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When Blame-Giving Crisis Communications are Persuasive: A Dual-Influence Model and Its Boundary Conditions

  • Paolo AntonettiEmail author
  • Ilaria Baghi
Original Paper

Abstract

Companies faced with a crisis sometimes blame others in their communications, when they feel that responsibility for the negative event lies elsewhere. Research has argued that stakeholders often react negatively to this type of message, because they perceive them as an unfair attempt to deny responsibility. In four experiments, examining blame directed at an employee and a supplier, we complement existing research by demonstrating that blame-giving messages can be persuasive in certain circumstances. Blame-giving communications can improve perceptions of firm ethicality more than apologies or an absence of corporate communication. This effect, in turn, reduces negative word-of-mouth intentions. The study identifies several boundary conditions for this effect. For blame-giving to be effective, a credible third party needs to identify who is responsible for wrongdoing, and the company needs to use vivid communication with detailed information about the culprit. Furthermore, blame-giving can backfire: when stakeholders doubt the company’s honesty, this type of messaging is seen as manipulative. The study contributes to a developing research stream on the relative effectiveness of different types of crisis communications by demonstrating that, in certain circumstances, blame-giving messages are more persuasive than apologies. Moreover, our analysis offers guidelines on how to design these messages to make them acceptable to stakeholders.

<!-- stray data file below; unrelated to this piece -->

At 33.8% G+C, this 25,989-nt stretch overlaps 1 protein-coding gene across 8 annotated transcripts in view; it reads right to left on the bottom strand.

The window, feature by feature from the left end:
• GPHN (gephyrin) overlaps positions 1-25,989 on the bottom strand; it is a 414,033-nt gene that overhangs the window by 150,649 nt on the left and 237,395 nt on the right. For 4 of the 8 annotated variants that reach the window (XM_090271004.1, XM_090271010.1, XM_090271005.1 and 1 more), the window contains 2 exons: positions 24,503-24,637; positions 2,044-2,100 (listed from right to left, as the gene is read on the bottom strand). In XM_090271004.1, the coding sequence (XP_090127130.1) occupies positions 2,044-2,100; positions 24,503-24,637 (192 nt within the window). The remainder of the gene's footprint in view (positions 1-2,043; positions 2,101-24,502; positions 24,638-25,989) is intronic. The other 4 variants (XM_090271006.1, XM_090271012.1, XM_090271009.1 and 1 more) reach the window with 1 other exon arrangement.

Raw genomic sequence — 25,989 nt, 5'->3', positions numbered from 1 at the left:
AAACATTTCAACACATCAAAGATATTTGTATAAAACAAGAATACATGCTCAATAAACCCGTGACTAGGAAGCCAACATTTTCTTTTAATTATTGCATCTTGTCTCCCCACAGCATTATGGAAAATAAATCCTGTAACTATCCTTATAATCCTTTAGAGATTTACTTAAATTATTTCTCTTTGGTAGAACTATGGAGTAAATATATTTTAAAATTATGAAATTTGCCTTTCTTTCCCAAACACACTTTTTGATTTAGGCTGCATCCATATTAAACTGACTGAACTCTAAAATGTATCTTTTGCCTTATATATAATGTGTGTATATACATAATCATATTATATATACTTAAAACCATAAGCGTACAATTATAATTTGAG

Keywords

Scapegoating Blame-giving Crisis communications Perceived ethicality Negative word of mouth 

Notes

Compliance with Ethical Standards

Conflict of interest

The authors declare that they have no conflict of interest.

Ethical Approval

All procedures performed in the studies presented were in accordance with the ethical standards of the institutional research committee at the authors’ host institutions and with the 1964 Helsinki declaration and its later amendments or comparable ethical standards

Informed Consent

Informed consent was obtained from all individual participants included in the study.

Supplementary material

10551_2019_4370_MOESM1_ESM.docx (1023 kb)
Supplementary material 1 (DOCX 1022 kb)

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Copyright information

© Springer Nature B.V. 2019

Authors and Affiliations

  1. 1.NEOMA Business School, FranceRouenFrance
  2. 2.University of Modena and Reggio EmiliaReggio EmiliaItaly

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